During the time, on my journey to Kailasha through Bangkok, Nepal and Tibet, I saw Hindus originating from those areas. I was surprised to see my brother’s clothes from Nepal and Malaysia. We are all followers of the Vedas but how come their clothes are not similar; likewise our clothes from Bali are not similar to theirs. For a moment questions appeared in my heart. How come the Vedic teachings did not instruct uniformity of clothing amongst its followers? The thought lasted only for a brief moment and then I answered my own question. Clothes are culture, while the Veda's are revelations. Requirements of clothing are not suitable as Revelations. As I mentioned before, how the Vedas is spread is by nurturing nature, lifting up, interpreting and embracing local cultures in a very universal context. What the Vedas do imply is that clothing is within boundaries of politeness and ethics. Rules such as these are implied. Naturally, Hindus’ clothing is very diverse, but if we carefully observe, we find the beauty in this diversity. Finally, I am proud to be a Hindu, too, for allowing creativity to grow according to the culture of each region, which is inherited from our ancestors.

I have a family member who has married out of my religion. During that time, my family held a meeting to address this issue. During the meeting, I heard beautiful sentences amongst the family. There are three things in human life that are still difficult to guess (mystery), namely: When will a pregnant mother give birth? No one can guess this correctly. Who is my 5 year old grandson's soul mate? When is the old grandfather going to die? All these questions, no one can guess correctly. So the most appropriate answer is “only God knows.” Having said this, my family did not demand anything; for example, demanding that her husband had to become Hindu, so that in the future, he would get to heaven. Heaven and hell is a very personal affair (depending on our karma) so there was no question of this demand. Heaven cannot be purchased and cannot be exchanged for goods. God is the only one who knows what events enact Heaven. Maybe it's called match making? The formation of such a mindset is caused by Vedic guidance. But then again, there was also my neighbor who took a wife outside my religion, aduuuh! The demands varied about karma, about heaven and hell and so forth. His opinions were very different from the opinions of my Hindu family. It seems Hinduism does not give a clear road to reach heaven. There is real evidence of many Hindu figures of the past that have left this earth and body, reaching moksa, with a direct ticket to union with God. Finally, this event made me ever more proud to be a follower of the Vedic teachings (Hindu).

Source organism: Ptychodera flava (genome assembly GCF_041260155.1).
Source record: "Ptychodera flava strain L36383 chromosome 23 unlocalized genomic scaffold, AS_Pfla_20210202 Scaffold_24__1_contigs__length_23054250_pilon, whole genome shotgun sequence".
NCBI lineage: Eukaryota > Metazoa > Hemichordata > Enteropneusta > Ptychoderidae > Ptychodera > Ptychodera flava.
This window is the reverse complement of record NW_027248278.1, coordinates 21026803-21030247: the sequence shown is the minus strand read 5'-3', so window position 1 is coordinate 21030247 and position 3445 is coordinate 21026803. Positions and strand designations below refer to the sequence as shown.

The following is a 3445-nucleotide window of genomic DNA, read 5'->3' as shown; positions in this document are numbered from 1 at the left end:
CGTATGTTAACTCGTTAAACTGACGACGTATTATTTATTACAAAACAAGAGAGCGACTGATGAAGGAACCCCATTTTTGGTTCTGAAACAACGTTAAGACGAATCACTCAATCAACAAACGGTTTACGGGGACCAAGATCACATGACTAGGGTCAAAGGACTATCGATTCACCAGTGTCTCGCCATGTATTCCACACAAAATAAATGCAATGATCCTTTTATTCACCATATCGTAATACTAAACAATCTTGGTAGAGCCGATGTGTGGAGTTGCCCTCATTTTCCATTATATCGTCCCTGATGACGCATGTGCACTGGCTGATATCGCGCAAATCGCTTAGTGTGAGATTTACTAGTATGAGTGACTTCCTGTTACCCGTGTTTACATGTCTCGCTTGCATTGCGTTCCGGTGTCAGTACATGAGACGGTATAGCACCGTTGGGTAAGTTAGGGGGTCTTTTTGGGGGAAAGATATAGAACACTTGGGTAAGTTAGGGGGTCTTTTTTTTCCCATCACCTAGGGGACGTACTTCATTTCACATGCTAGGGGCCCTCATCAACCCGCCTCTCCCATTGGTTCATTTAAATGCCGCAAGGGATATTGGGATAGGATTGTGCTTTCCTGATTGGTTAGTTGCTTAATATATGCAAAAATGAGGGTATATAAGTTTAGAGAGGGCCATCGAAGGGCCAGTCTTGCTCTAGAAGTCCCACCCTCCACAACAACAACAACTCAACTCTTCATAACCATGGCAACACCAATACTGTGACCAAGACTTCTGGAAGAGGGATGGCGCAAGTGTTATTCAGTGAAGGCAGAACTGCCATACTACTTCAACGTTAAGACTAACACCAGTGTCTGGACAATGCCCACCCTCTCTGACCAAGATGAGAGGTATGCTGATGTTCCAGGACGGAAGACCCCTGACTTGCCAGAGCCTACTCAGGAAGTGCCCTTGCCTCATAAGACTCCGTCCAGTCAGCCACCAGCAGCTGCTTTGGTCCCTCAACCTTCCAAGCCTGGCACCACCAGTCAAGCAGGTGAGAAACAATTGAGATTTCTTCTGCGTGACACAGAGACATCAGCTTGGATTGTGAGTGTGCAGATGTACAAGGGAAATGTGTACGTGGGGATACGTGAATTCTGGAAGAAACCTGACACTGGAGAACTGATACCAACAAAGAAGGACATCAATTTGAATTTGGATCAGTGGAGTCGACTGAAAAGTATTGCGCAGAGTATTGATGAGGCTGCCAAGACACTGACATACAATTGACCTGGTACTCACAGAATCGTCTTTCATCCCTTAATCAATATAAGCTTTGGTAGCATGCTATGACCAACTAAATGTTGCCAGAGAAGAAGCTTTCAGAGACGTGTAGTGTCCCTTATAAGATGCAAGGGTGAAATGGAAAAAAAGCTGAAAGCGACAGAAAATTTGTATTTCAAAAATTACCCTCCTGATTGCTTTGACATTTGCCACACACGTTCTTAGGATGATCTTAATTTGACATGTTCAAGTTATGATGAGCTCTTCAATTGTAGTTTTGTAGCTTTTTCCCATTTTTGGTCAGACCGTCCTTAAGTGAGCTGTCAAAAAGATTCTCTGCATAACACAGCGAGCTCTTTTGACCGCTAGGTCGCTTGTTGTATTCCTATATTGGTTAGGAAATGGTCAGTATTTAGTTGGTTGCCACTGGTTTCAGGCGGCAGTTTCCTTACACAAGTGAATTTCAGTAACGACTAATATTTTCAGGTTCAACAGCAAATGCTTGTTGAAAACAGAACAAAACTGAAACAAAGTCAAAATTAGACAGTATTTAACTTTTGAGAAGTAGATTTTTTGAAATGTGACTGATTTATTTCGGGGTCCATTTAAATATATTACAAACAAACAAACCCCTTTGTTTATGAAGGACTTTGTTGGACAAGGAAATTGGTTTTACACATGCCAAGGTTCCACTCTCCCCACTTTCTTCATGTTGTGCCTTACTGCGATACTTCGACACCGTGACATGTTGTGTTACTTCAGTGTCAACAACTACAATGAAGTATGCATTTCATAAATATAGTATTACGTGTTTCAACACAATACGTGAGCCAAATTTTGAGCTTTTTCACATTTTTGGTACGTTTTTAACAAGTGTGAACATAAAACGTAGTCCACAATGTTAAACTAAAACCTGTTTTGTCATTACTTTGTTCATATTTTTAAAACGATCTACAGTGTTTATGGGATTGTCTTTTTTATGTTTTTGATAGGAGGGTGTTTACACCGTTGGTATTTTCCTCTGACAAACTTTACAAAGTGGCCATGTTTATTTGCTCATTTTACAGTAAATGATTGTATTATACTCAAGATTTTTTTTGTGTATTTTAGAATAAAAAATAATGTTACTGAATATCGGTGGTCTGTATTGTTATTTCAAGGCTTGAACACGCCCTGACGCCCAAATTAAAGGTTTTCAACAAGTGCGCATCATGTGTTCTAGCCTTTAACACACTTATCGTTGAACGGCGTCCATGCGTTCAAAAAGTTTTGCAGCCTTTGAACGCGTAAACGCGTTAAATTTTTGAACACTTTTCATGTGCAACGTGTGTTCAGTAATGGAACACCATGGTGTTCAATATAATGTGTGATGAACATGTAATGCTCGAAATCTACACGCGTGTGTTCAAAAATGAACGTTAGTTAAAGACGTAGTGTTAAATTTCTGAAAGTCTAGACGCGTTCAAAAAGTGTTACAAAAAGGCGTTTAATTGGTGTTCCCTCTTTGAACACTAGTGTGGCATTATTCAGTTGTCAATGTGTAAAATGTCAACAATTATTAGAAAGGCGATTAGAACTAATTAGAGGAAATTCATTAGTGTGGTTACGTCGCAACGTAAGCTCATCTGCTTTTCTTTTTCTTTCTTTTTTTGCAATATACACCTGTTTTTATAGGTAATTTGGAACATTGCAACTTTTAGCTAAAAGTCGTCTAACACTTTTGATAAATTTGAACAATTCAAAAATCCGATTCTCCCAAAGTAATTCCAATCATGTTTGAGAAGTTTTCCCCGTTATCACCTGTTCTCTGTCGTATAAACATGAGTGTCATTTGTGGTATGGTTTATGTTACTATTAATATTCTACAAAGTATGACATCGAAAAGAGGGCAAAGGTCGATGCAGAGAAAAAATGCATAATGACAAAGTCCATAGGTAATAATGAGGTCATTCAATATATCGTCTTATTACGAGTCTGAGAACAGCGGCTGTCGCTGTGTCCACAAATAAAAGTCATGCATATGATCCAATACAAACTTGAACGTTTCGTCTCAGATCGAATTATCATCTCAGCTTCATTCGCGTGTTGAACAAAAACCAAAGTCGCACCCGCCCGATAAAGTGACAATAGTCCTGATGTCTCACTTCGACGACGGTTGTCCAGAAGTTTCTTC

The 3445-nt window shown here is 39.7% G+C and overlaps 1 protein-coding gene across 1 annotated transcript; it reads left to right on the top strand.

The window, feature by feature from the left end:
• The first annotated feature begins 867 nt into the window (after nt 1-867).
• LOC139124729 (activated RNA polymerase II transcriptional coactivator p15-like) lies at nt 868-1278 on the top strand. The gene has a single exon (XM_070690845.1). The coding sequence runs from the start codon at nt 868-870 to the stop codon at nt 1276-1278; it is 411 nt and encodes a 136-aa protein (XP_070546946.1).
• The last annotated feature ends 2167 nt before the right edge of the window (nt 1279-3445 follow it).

From the time of SR School, elementary school in the past, which is now called SD, I was taught the history of Indonesia. However, my grandchildren do not know this history. There is a phrase I have always heard, namely” DO NOT FORGET HISTORY.” If we forget our history, we become men with lost direction in life. When I studied history (SR), I was taught that Nusantara (Indonesia today) had experienced a golden age or the era of Mojopahit. This might have happened in an earlier era too.. This Golden age occurred approximately 5 to 6 centuries ago. The question arose in my mind. In that era what religion did people embrace? What was it like to live in the golden age? In history books, it is written that the golden age occurred during the Hindu kingdoms. This means that the Kings of Mojopahit were Hindus. Yes, surely a certain amount of Hindu teaching must have colored the ways of governing. So, up until now, I really wished to have lived in the golden age. When will I experience this? Finally, I became increasingly proud to be a Hindu, as Hindus once took this nation to reach a Golden age. Let us, together, program ourselves to reach a point that is the Golden age of our country. Do this by: believing in the omniscience of God with faith and devotion, in our own respective ways. Loving our fellow human beings, indiscriminate of who they are or where they are from. Let us love our environment, by treating the environment as we treat ourselves. I'm increasingly proud of being a Hindu.